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Abstract This paper discusses our approach to crypto acceleration and asset protection using novel techniques that help bring high levels of security to low-cost microcontrollers with minimal power and area penalty. CASPER, our asymmetric cryptography acceleration engine, aims to optimize crypto algorithm execution (e.g., RSA, ECC). It is built on a hardware-software partitioning scheme where software functions map asymmetric crypto functions to the hardware modules of the accelerator, delivering sufficient flexibility to software routines to enable mapping of new algorithms. Further efficiency is achieved by making use of the co-processor interface on the Arm® Cortex®-M33 core. Important assets such as keys, proprietary and/or licensed application software are protected against side-channel analysis or cloning using SRAM PUF and PRINCE. SRAM PUF technology enables secure storage of root-of-trust keys and user keys by exploiting the deep sub-micron process technology variations. PRINCE is a low-latency lightweight cryptography algorithm implementation in hardware that allows encrypted non-volatile storage and real-time, latency-free decryption of the execution code. Read More >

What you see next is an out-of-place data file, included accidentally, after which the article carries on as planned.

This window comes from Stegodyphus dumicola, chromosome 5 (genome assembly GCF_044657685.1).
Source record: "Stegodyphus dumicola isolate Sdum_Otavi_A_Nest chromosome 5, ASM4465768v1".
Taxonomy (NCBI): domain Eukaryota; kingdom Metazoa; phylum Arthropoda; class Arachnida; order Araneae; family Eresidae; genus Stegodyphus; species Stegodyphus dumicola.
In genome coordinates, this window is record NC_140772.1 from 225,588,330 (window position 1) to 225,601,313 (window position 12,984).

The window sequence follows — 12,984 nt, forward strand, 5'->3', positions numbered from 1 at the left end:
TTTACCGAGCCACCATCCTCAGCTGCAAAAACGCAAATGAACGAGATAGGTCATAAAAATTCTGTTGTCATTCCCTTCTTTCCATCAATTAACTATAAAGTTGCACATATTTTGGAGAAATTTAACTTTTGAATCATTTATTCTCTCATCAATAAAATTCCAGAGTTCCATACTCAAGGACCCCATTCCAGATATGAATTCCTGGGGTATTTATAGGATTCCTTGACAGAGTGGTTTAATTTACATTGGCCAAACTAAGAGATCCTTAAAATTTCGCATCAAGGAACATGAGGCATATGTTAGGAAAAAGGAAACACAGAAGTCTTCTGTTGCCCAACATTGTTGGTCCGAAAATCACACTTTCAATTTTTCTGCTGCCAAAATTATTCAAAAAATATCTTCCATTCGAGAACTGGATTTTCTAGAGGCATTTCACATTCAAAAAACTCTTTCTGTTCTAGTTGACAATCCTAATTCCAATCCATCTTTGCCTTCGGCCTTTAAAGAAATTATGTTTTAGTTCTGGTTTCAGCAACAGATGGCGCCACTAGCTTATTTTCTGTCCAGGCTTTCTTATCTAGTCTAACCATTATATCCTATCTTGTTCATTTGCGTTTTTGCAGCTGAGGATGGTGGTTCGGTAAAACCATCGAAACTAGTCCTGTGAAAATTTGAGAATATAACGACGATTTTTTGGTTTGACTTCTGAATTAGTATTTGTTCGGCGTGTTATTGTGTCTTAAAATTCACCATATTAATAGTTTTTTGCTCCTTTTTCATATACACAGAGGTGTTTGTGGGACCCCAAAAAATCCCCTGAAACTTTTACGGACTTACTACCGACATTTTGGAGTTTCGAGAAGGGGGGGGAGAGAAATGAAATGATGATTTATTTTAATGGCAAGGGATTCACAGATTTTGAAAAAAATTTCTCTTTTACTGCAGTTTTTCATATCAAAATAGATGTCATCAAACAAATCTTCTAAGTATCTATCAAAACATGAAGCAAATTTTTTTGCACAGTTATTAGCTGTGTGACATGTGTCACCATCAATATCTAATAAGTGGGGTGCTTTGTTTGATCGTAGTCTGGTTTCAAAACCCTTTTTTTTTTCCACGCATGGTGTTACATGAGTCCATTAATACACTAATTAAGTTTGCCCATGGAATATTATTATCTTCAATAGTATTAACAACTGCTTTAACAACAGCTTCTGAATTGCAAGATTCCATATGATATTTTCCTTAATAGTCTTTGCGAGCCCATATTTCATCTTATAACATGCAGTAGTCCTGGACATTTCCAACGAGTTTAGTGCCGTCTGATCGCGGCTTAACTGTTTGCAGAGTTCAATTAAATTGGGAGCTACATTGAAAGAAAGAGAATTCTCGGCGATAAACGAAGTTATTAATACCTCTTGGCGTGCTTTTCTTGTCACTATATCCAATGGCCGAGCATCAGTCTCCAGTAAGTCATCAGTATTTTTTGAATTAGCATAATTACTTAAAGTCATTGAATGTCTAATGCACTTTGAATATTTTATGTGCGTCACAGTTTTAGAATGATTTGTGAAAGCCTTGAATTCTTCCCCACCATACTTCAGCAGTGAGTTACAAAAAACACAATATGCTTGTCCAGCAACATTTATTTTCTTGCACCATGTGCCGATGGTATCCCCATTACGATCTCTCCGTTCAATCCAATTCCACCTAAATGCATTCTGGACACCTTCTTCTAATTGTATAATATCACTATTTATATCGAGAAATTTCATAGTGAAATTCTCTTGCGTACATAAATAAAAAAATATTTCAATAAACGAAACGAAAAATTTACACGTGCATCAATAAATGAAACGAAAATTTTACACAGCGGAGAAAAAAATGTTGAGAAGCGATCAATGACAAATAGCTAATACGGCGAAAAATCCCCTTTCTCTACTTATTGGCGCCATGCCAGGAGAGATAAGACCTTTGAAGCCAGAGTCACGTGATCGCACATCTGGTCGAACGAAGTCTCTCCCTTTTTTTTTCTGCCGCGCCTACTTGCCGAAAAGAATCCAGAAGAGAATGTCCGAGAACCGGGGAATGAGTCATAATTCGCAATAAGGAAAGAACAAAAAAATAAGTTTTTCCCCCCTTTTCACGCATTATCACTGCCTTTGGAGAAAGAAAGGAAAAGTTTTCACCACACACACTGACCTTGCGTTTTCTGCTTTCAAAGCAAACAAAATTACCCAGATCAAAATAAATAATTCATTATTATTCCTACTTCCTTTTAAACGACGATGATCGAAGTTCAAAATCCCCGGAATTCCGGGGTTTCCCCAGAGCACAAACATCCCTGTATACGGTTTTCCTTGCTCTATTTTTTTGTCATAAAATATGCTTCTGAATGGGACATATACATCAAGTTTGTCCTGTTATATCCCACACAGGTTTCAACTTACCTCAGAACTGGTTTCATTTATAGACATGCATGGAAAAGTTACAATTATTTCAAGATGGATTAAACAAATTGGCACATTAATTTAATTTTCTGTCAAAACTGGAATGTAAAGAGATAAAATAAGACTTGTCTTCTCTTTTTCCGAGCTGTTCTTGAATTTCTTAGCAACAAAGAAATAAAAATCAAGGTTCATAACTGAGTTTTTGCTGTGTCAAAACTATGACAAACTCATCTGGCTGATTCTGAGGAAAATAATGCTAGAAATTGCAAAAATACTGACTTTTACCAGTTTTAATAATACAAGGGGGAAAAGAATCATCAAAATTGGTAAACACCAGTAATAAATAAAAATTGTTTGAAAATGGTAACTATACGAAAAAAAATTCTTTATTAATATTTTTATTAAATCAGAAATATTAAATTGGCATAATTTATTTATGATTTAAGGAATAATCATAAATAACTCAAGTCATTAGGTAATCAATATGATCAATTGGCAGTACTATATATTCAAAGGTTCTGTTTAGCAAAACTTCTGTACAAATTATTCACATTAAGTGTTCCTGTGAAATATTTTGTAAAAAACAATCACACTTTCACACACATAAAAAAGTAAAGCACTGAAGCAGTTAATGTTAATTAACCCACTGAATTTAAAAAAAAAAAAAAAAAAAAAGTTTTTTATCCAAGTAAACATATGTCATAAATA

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At the time of the LPC55S6x launch, the latest silicon revision of the LPC55S6x is revision 1B. Since Nov,2019, all the LPCXpresso55S69 EVK boards marked as Revision A2 are equipped with revision 1B silicon.                                   NXP introduced its new debug session request functionality on silicon revision 1B. For some IDE versions, the method of initiating a debug session is designed for current 1B silicon revisions and will r esult in an endless loop when used on older revision 0A parts. The protocol for this debug connection method is included in the latest LPC55S6x/S2x/2x User Manual, section Debug session protocol.   IDE Consideration:       MCUXpresso IDE: Due to above debug access protocol changes, the latest MCUXpresso IDE v11.0.1, who expects silicon to handle silicon revision 1B debug session requests correctly, can’t connect silicon revision 0A production under some situations. When connecting LPCXpresso55S69 Revision A1 board, you may have connection error like this: NXP has released MCUXpresso IDE v11.0.1 LPC55xx Debug Hotfix1 for this issue. Please follow the steps to fix the issue if you use IDE v11.0.1 with silicon revision 0A: https://community.nxp.com/community/mcuxpresso/mcuxpresso-ide/blog/2019/10/30/mcuxpresso-ide-v1101-lpc55xx-debug-hotfix The newer version of MCUXpresso IDE has already fixed this issue.       IAR: According to our test: IAR Embedded Workbench for ARM v8.42 and later can support both silicon revision 1B and 0A production without issue, which can be downloaded from https://www.iar.com/iar-embedded-workbench/tools-for-arm/arm-cortex-m-edition/ Note: The IAR 8.50.5 changed the CMSIS-DAP debug support for trustzone feature. There is known debug issue with the combination of IAR 8.50.5+SDK2.8.0. Thus our recommendation is:         Use IAR 8.50.5 with SDK2.8.0       Use IAR 8.40.2 with SDK 2.7.1         Keil MDK: Both Keil MDK v5.28 and v5.29+ latest LPC55S69 pack v12.01 can support silicon reversion 1B without problem but can’t support silicon revision 0A.     LPC55S69 Revision 0A vs. 1B Silicon Revision 0A production 1B production Board Revision A1 A2 Deliver Date Before Nov,2019 After Nov,2019 Debug Access None Add New Debug Session Access Method Secure Boot Revision SB2.0 SB2.1 Maximum CPU Frequency 100MHz 150MHz IDE revision required 1.      MCUXpresso IDE v11.0.0 and older 2.      MCUXpresso IDE v11.0.1 + hotfix 1 3.      MCUXpresso IDE next version MCUXpresso IDE v11.0.0 and newer SDK version SDK2.5 and newer are supported; SDK2.6.3 and newer are recommended SDK2.6.3 and newer     LPC55S69 Defect Fix: 0A vs. 1B 0A Production 1B Production Defect : For PRINCE encrypted region, partial erase cannot be performed Fixed Defect : For PUF based key provisioning, a reset must be performed Fixed Defect : Unprotected sub regions in PRINCE defined regions cannot be used. Fixed Defect : Last page of image is erased when simultaneously programming the signed image and CFPA region Fixed Defect : the minimum operating range is 1.85 V. Fixed: The LPC55S6x operating voltage range specification is from 1.80 V to 3.6 V. Defect : PHY does not auto-power down in suspend mode Fixed For more detail, see Errata sheet LPC55S6x which can be downloaded  from NXP web site.   Pre-production Silicon: Note that NO BOARDS WERE EVER SOLD THROUGH DISTRIBUTION WITH PRE-PRODUCTION SILICON. In case you have board marked with Revision 1, 2 ,A, or A1 board with 1B silicon, contact NXP to ask for production replacement.   Get Silicon Revision: The silicon revision info is marked on the chip and board revision is marked on the board silkscreen. For silicon revision marking information, please consult LPC55S6x Data Sheet section 4. Marking . Below is an example of silicon revision marking information where revision is highlighted in red: The user application can also get the silicon revision through chip revision ID and number: SYSCON->DIEID:   Please also note that it is recommended to replace Revision 0A silicon with 1B silicon on boards with older board revision than  Revision A2. Thanks  William Jiang , Hao Liu for helping me review the doc.